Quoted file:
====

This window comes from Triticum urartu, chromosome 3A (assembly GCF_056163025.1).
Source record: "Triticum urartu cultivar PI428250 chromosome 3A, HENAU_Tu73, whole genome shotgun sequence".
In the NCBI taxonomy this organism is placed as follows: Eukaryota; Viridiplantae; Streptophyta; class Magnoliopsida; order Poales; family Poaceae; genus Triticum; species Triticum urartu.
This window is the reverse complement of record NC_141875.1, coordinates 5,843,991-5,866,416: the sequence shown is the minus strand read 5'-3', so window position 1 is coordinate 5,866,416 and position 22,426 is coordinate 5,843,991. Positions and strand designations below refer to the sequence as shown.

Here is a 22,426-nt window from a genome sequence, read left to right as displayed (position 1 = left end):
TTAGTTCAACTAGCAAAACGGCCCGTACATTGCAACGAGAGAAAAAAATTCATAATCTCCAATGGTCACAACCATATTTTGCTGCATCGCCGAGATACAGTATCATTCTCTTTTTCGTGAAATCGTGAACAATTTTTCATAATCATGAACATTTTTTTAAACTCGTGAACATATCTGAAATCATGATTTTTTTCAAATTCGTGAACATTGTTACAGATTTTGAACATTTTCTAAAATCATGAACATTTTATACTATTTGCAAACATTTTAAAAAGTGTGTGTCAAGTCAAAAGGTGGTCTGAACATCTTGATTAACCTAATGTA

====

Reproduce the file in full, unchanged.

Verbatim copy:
This window comes from Triticum urartu, chromosome 3A (assembly GCF_056163025.1).
Source record: "Triticum urartu cultivar PI428250 chromosome 3A, HENAU_Tu73, whole genome shotgun sequence".
In the NCBI taxonomy this organism is placed as follows: Eukaryota; Viridiplantae; Streptophyta; class Magnoliopsida; order Poales; family Poaceae; genus Triticum; species Triticum urartu.
This window is the reverse complement of record NC_141875.1, coordinates 5,843,991-5,866,416: the sequence shown is the minus strand read 5'-3', so window position 1 is coordinate 5,866,416 and position 22,426 is coordinate 5,843,991. Positions and strand designations below refer to the sequence as shown.

Here is a 22,426-nt window from a genome sequence, read left to right as displayed (position 1 = left end):
TTAGTTCAACTAGCAAAACGGCCCGTACATTGCAACGAGAGAAAAAAATTCATAATCTCCAATGGTCACAACCATATTTTGCTGCATCGCCGAGATACAGTATCATTCTCTTTTTCGTGAAATCGTGAACAATTTTTCATAATCATGAACATTTTTTTAAACTCGTGAACATATCTGAAATCATGATTTTTTTCAAATTCGTGAACATTGTTACAGATTTTGAACATTTTCTAAAATCATGAACATTTTATACTATTTGCAAACATTTTAAAAAGTGTGTGTCAAGTCAAAAGGTGGTCTGAACATCTTGATTAACCTAATGTA